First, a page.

Tohono Chul’s Permanent Collection consists of artworks and artifacts representative of the Nature, Art, and Culture of the Sonoran Desert Region. Ranging from basketry and fiber arts to sculptural works and paintings, works from the Permanent Collection are displayed through our Quarterly “Collection Spotlight” and periodically in our thematic exhibitions.
Many of the sculptural works on the grounds are Permanent Collection items, including work by Mark Rossi, Fred Borcherdt, Ned Egen, and many others on display year-round.
CURRENT COLLECTION SPOTLIGHT:
Living along the coast of the Gulf of California where the desert meets the sea, the Seri (Comca’ac) were a nomadic people numbering in the thousands when first encountered by the Spanish in the 16th century, migrating seasonally between the Río San Miguel in central Sonora to the coast and Isla Tiburón. Living in an inhospitable land, these traditional hunter/gatherers relied on the edible and useful plants of the Sonoran Desert, its wildlife, and the bounty of the sea to survive where others could not.
Resistant to early Spanish attempts to bring them into the mission system, and later impacted by the forced assimilation/extermination polices of the Mexican government, by the beginning of the 20th century the remaining Seri (about 300 in 1930) had consolidated along the coastline, retreating into the remote mangroves and canyons of Isla Tiburón when threatened.
With Tiburón now an ecological preserve, the majority of Seri today reside on communal lands between the small fishing villages of Punta Chueca and El Desemboque. Still somewhat isolated, despite the development of Kino Bay, they work as fishermen and craftspeople, noted for their stone and ironwood carvings and distinctive baskets.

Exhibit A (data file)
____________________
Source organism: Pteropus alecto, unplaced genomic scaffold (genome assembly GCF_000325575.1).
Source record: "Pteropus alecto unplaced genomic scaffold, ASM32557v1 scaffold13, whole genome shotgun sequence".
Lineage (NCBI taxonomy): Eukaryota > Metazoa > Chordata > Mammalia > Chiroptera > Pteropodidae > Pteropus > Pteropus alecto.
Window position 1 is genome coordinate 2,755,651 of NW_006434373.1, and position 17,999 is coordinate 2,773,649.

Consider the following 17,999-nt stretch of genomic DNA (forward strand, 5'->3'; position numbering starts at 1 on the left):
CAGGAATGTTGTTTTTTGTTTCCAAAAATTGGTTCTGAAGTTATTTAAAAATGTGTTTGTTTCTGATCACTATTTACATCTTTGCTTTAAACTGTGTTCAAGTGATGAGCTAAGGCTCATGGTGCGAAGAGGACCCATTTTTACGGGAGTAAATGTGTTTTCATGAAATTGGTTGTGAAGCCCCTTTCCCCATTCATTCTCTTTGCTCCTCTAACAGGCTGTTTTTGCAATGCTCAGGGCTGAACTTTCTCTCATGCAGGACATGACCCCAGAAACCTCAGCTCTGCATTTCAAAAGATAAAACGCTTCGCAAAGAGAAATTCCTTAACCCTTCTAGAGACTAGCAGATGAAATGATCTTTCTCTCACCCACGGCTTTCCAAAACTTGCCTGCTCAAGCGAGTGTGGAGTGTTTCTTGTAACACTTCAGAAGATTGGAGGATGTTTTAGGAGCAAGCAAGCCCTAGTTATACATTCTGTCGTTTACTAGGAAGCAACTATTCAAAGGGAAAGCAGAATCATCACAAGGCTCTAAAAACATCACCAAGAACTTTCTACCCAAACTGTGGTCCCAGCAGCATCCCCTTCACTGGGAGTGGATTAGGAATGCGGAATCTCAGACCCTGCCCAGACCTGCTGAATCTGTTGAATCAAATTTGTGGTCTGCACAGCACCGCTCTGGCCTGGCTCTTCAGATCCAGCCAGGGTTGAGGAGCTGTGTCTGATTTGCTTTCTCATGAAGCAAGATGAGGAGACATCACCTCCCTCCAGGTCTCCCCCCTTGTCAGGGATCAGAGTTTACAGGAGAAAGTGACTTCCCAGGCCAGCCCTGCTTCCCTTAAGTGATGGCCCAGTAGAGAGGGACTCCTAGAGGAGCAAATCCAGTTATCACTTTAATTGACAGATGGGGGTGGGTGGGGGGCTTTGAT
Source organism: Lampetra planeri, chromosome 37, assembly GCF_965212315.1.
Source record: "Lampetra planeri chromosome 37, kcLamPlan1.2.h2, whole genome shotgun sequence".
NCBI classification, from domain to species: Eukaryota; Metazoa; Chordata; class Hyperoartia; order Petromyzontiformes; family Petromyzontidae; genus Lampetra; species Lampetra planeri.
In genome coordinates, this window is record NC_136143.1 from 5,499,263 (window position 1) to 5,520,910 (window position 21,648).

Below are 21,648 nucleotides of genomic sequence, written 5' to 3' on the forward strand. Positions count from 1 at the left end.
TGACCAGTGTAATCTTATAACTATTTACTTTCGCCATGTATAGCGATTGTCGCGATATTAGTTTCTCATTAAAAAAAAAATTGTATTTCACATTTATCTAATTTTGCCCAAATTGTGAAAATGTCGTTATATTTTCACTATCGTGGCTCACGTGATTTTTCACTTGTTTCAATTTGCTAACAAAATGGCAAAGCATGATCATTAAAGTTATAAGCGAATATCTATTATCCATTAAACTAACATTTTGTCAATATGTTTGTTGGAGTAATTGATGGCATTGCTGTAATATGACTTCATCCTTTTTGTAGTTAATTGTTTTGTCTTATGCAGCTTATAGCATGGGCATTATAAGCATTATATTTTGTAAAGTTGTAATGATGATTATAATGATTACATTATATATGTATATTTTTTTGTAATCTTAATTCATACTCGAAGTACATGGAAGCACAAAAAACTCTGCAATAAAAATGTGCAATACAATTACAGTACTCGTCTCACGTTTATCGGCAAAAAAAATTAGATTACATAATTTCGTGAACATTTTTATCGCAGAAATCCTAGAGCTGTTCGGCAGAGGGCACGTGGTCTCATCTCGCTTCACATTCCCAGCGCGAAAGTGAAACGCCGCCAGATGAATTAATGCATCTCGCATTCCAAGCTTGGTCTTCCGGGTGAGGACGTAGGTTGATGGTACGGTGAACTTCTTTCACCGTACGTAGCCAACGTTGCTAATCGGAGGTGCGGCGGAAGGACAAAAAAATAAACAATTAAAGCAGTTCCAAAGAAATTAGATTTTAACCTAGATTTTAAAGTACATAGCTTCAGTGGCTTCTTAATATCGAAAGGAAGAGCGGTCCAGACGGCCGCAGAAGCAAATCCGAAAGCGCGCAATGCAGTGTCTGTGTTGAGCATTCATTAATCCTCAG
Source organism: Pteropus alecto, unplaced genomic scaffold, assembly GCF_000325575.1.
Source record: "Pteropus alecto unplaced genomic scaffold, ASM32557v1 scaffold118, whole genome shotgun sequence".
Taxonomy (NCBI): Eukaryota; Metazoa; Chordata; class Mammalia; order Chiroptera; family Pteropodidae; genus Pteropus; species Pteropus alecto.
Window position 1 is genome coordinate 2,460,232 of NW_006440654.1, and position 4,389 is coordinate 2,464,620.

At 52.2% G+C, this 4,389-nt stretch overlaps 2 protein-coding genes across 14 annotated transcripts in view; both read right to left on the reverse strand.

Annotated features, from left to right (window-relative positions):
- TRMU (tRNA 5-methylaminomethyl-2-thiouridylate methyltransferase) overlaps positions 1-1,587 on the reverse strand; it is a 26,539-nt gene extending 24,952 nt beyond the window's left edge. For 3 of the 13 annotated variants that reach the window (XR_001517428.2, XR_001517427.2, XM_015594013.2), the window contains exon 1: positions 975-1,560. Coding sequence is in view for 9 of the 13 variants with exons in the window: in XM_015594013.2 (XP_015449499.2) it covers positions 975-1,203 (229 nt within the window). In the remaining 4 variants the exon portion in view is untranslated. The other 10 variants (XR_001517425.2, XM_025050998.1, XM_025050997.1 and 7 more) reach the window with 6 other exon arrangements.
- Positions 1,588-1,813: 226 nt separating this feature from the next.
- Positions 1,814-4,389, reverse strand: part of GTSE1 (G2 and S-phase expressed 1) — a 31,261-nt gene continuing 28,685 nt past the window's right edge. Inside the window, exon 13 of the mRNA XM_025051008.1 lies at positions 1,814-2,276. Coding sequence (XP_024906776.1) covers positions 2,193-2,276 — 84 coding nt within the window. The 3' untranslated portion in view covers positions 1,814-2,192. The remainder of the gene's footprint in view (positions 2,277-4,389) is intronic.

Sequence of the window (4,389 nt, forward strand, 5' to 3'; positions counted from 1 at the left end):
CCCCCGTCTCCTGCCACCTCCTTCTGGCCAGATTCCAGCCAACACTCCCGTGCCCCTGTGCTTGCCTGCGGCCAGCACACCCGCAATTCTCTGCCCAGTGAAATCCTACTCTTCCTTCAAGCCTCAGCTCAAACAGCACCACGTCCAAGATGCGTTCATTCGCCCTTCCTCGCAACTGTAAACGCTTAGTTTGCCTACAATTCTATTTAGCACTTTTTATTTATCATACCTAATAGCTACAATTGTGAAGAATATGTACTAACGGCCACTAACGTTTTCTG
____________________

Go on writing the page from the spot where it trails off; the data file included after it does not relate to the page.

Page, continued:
Before the introduction of plastic, glass, and metal, coiled baskets and trays were vital to everyday Seri life. They served as storage containers and were used to transport virtually anything – plant harvests, wood, laundry, and even meat. Baskets were also used in food preparation, as suitcases, and as garbage bins.
Seri women are solely responsible for basket making. They begin by gathering the stems of the “torote” plant (known commonly as limberbush). The stems are heated over a fire so that the bark loosens and can be easily stripped away. Seri women use their teeth to remove the bark and subsequently to break up the stem cores into thinner strips. Some fiber strips are dyed using vegetal dyes while the rest are left natural. The weaving process is very labor intensive. Large baskets can take months and in some case years to complete.
Image: Unknown Seri Artist . warp and weft: limberbush, native dye . gift of the Estate of Agnes T. and Don L. Smith . 98.1.28
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